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Choir denies boy's bid to sing soprano

Countertenor may have voice like an angel, but Texas group says no
/ Source: The Associated Press

Singing soprano is for girls only in Texas’ elite All-State Choir, eliminating a 17-year-old boy’s chance to audition for a statewide honor and raising questions about gender discrimination.

The Texas Music Educators Association on June 15 denied a request from Mikhael Rawls to audition this fall as a soprano, a part traditionally sung by girls.

Rawls sings countertenor, a little known male voice part that has surged in popularity in classical and operatic circles. He can sing an octave and a half higher than most boys his age, and he feels most comfortable singing in that range.

He has even won first place as a soprano in the University Interscholastic League’s competition two years in a row.

The association, however, does not allow boys to sing soprano or alto, or girls to sing tenor or bass. Association spokeswoman Amy Lear said the group enacted the rule two years ago because of concerns that girls auditioning for tenor parts were hurting their voices by singing too low.

“If you make a rule one way it has to work both ways,” Lear said, adding that the association does not hold auditions specifically for countertenors because the part is rarely included in the group’s music.

In late May, Rawls asked the association to reverse its policy and let auditions be non-gender specific, or to create a new audition category specifically for countertenors. In his petition, Rawls said the countertenor is a legitimate voice part that should be recognized by music teachers, and he argued the policy amounts to gender discrimination.

Neither Lear nor association president Kerry Taylor could think of another male who ever wanted to audition for a traditional girl’s part on the All-State Choir. Taylor said the policy doesn’t amount to discrimination because Rawls can try out for any of the more traditional male parts.

Countertenors unite!The countertenor was a popular part in the 17th and 18th centuries, when women were excluded from singing groups, but it was rarely heard of in modern times until an English singer named Alfred Deller revived it about 60 years ago. Today, men can be found singing that part in music schools across the country.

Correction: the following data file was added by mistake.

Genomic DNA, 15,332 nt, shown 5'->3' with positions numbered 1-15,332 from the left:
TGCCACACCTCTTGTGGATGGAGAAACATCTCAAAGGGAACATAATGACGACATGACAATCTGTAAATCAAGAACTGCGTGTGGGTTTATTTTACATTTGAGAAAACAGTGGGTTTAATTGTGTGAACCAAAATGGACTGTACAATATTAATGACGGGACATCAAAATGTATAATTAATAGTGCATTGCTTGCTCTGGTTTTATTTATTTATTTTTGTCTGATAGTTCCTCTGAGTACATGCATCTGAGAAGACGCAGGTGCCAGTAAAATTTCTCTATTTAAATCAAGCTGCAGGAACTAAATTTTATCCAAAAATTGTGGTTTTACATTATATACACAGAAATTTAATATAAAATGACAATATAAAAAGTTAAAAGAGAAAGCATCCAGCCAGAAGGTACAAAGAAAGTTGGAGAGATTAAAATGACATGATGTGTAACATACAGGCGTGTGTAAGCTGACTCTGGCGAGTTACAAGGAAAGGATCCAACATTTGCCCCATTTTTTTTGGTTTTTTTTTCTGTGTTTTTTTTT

“It seems to me that it’s time for the association to sort of wake up and see what’s happening around not only the United States of America but Europe,” renowned countertenor David Daniels said in a telephone interview from London, where he is performing this summer in Mozart’s “Mitridate” at the Royal Opera House.

Rawls, who will be a senior in high school this fall, has been singing since he was in the sixth grade. He can sing the lower parts, but it makes his throat hurt. He’s worried it also could hinder his ability to hit higher notes later.

“I could do the music just fine and I could sound good on it. But I couldn’t practice it enough to where I could make state, because I was too worried about my countertenor voice and the effects it would have on it,” said Rawls, who’s the only male in his school’s female a capella choir.

Taylor said he’s seen no medical evidence that singing tenor or bass can hurt a countertenor’s voice. But Timothy Maguire, a professional countertenor and male soprano from San Francisco, said his doctor gave him strict instructions not to sing that way because it could cause polyps to form on his vocal chords.

Participating in All-State Choir is one of the highest honors available for Texas high school singers. Of the more than 20,000 students who audition, just more than 500 students are selected to participate in one of three choirs — a men’s choir, a women’s choir and a mixed ensemble.

Michelle Rawls, Mikhael’s mother, said several attorneys have contacted her about filing a lawsuit against the association, but her family doesn’t want to take legal action.

“We just don’t think that would be the right thing to do,” she said.

Mikhael Rawls said he plans to focus now on preparing for his college auditions, but he hopes the state association reconsiders its decision.

“It’s really for music and for other people that I’m doing this, it’s not really just for myself,” he said. “I think it’s important that these doors can be opened for other boys in my position.”